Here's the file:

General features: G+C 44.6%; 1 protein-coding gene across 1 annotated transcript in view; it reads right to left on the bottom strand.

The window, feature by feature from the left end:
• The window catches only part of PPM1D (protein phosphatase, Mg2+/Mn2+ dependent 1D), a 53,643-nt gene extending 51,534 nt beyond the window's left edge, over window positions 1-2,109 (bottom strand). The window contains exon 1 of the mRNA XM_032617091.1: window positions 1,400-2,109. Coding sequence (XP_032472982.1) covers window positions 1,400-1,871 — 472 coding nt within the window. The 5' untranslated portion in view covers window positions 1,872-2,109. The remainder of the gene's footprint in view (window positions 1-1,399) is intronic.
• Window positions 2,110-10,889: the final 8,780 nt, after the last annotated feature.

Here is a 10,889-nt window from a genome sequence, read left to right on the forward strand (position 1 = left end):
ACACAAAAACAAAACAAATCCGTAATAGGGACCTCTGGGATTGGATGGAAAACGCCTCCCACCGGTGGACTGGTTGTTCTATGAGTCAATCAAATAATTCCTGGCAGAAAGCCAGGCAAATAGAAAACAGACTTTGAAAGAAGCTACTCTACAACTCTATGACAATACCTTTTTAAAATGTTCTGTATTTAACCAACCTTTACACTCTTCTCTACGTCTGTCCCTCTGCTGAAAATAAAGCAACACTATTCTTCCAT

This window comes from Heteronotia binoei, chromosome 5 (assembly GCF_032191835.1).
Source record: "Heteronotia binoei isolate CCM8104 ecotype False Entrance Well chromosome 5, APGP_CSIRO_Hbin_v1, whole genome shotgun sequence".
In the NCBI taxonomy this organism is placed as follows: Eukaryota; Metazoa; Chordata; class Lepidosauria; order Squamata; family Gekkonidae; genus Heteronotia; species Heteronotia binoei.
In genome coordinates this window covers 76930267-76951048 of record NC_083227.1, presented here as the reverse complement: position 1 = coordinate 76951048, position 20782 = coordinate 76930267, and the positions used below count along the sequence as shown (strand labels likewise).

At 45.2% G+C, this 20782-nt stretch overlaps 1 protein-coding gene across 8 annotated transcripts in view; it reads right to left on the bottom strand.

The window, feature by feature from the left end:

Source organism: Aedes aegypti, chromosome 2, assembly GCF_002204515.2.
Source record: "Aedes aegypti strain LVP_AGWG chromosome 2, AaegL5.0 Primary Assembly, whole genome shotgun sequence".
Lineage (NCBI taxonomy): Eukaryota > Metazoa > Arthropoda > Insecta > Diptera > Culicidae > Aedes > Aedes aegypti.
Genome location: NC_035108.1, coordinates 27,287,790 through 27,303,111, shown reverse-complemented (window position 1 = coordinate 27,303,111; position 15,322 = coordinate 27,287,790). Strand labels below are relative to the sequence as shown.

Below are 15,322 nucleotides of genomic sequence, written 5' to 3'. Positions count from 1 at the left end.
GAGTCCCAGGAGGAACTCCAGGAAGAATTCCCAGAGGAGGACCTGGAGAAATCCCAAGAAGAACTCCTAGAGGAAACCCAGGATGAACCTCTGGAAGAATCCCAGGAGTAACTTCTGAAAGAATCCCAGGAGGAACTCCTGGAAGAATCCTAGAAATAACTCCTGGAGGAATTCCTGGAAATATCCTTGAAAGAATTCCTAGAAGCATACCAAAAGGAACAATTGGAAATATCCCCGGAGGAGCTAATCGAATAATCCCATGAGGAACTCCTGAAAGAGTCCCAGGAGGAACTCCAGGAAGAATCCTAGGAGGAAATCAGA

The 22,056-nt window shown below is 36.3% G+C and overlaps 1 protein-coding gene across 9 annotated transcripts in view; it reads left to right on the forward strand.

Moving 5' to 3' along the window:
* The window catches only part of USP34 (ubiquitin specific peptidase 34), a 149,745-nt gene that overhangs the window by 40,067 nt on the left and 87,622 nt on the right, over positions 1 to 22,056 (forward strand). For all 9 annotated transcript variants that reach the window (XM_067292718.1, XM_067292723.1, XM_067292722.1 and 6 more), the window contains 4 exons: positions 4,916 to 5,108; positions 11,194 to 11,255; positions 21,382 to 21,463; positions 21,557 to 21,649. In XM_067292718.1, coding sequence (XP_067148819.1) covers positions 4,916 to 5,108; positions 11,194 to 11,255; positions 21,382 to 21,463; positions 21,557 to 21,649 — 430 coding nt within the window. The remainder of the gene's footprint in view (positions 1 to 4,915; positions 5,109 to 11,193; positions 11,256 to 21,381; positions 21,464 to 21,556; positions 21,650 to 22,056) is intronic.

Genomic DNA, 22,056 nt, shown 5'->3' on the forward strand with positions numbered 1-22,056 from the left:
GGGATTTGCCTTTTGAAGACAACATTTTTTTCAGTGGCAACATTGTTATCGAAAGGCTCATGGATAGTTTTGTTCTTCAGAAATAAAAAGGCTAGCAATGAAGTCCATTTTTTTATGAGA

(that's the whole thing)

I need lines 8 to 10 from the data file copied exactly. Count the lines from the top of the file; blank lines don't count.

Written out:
Source record: "Heteronotia binoei isolate CCM8104 ecotype False Entrance Well chromosome 5, APGP_CSIRO_Hbin_v1, whole genome shotgun sequence".
In the NCBI taxonomy this organism is placed as follows: Eukaryota; Metazoa; Chordata; class Lepidosauria; order Squamata; family Gekkonidae; genus Heteronotia; species Heteronotia binoei.
In genome coordinates this window covers 76930267-76951048 of record NC_083227.1, presented here as the reverse complement: position 1 = coordinate 76951048, position 20782 = coordinate 76930267, and the positions used below count along the sequence as shown (strand labels likewise).